Following the above mentioned article on engineering effort, various approaches have been tried to standardise the values of the various factors used in determining price, but thus far no practical set of values has emerged. Basically the multipliers are individual judgements and are best if they can take on any value, or if have standardised values then need a final factor which can take on any value.

At the end of the day the real market price is unknown, and determining the price is a real world experiment. The approach adopted attempts to refine the build up of the price.

Problems of Averaging

Consider that averages can be problematic. Back around 2005, based on typical carport builders indicating they sell/build around 40 units a month, and only need “engineering” for 10% of the projects, we worked out a fee of $220 for each and every project for a specific builder. If everything was balanced out, then it would cover the more involved projects which would cost closer to $1200. However the builder didn’t put all the projects through, as formal drawings and calculations take too long: we only got the more involved projects and it wasn’t sustainable. But even if the builder wasn’t the problem: the market could be the problem with all the complex projects coming at the start of the process thus business becomes brokes before things start balancing out. Averaging can make prices too high or too low at the wrong time. So averaging cost of different labour rates such as drafting and engineering can cause problems: for example from above drafting $180/hr + engineering $250/hr, typical project 80% drafting: so averaging out 0.8180 + 0.2250 = $194 / hour. But already indicated that $180/hour is too high. {NB: The market looking at comprises individuals on low incomes pursing DIY projects to save money. Or builders and manufacturers just getting started. All of which need something they call engineering.}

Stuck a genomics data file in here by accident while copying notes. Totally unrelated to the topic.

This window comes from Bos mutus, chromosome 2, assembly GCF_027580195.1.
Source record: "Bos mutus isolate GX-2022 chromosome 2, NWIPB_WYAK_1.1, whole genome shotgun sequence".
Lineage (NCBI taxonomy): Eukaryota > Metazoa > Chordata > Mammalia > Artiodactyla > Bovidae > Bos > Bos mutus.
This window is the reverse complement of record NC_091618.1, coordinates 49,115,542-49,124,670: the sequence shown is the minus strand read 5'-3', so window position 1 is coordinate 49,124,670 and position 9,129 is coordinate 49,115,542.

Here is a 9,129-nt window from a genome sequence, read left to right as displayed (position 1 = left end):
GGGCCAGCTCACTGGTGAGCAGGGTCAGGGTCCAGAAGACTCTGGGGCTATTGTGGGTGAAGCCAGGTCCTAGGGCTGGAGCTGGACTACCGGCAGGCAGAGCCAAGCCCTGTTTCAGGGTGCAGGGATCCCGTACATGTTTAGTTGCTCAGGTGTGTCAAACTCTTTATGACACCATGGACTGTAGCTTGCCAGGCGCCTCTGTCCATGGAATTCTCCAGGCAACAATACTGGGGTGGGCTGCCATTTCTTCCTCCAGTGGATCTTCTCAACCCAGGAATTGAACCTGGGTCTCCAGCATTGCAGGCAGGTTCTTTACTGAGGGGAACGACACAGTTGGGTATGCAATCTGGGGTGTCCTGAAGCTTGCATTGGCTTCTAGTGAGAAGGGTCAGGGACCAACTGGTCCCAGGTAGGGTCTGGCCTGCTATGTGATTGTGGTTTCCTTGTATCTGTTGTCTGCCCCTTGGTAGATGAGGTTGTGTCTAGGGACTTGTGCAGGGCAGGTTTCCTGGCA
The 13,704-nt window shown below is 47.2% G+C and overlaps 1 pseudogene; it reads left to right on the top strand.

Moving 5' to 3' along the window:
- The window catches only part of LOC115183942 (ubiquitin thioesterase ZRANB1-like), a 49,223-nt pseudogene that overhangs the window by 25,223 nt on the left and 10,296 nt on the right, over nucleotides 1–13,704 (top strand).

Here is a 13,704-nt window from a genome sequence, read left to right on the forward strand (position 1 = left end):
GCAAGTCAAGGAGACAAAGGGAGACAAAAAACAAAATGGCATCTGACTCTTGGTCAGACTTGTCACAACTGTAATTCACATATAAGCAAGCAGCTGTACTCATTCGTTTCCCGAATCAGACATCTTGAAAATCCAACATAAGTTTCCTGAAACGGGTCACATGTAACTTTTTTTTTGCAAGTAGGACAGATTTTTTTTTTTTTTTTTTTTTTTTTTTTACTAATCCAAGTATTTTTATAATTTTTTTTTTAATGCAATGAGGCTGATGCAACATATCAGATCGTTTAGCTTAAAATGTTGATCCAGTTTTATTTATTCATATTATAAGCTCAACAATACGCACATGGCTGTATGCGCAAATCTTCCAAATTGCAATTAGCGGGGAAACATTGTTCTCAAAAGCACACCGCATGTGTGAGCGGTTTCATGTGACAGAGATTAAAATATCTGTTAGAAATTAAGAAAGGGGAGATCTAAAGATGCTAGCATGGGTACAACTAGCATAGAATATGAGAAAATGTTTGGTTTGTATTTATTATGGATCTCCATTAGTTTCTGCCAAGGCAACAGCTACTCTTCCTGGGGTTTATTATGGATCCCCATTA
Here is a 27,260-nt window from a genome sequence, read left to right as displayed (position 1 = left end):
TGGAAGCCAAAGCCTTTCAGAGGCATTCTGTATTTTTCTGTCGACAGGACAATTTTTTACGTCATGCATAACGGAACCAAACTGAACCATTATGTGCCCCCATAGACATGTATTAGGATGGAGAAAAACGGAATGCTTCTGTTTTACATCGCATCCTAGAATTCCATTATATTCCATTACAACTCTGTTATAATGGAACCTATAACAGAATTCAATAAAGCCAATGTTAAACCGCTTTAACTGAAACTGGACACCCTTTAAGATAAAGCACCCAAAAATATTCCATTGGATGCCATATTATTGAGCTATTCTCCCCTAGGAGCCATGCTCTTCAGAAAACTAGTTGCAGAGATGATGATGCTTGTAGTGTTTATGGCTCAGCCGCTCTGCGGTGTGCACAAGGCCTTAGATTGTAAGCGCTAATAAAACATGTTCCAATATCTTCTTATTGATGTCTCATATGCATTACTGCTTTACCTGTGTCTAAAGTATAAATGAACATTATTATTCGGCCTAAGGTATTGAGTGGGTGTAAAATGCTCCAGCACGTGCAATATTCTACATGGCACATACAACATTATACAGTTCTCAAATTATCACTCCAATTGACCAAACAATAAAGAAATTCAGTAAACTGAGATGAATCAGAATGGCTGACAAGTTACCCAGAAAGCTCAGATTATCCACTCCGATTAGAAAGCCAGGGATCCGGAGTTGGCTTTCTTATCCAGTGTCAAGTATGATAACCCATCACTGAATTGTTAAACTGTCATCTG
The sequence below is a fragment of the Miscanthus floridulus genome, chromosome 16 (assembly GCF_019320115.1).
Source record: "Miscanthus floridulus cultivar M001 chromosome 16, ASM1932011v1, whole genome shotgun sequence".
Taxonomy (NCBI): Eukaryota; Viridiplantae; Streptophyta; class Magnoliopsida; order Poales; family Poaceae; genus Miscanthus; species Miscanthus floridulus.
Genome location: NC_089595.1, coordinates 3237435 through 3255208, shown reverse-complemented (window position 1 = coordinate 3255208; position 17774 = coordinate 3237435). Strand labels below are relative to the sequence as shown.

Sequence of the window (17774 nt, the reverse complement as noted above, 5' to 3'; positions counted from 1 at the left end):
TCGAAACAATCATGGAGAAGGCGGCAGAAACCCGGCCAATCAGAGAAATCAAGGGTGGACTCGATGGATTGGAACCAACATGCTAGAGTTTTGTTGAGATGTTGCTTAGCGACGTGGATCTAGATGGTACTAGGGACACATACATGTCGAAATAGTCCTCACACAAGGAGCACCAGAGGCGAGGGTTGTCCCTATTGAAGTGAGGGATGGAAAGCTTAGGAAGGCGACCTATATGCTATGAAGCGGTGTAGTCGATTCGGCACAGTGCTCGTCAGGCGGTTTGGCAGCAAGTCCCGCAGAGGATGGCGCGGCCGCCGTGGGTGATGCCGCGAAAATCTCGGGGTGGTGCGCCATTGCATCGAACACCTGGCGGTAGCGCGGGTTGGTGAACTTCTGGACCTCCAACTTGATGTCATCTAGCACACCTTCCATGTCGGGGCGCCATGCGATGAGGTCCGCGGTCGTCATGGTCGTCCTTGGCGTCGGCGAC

Specification of Product

It should be noted that drafting is not design: converting the owners builders sketches and spoken ideas into formal drawings is not design. Most building designers are not worth the fees they charge, they cannot draw and they are not even qualified in technical drawing and have inadequate knowledge of descriptive geometry and trigonometry, and they are poor project managers as well. Can the market sustain the fees the drafters charge? I doubt it, however it is the unskilled drafters who will lose work, rather than building design fees dropping. Some restructuring is required, making it clearer in the market the difference between drafting, design and the thing called “engineering”. Once such is clear then fees will seem more reasonable to both suppliers and buyers alike. {NB: Legislation and granting monopolies is not necessary}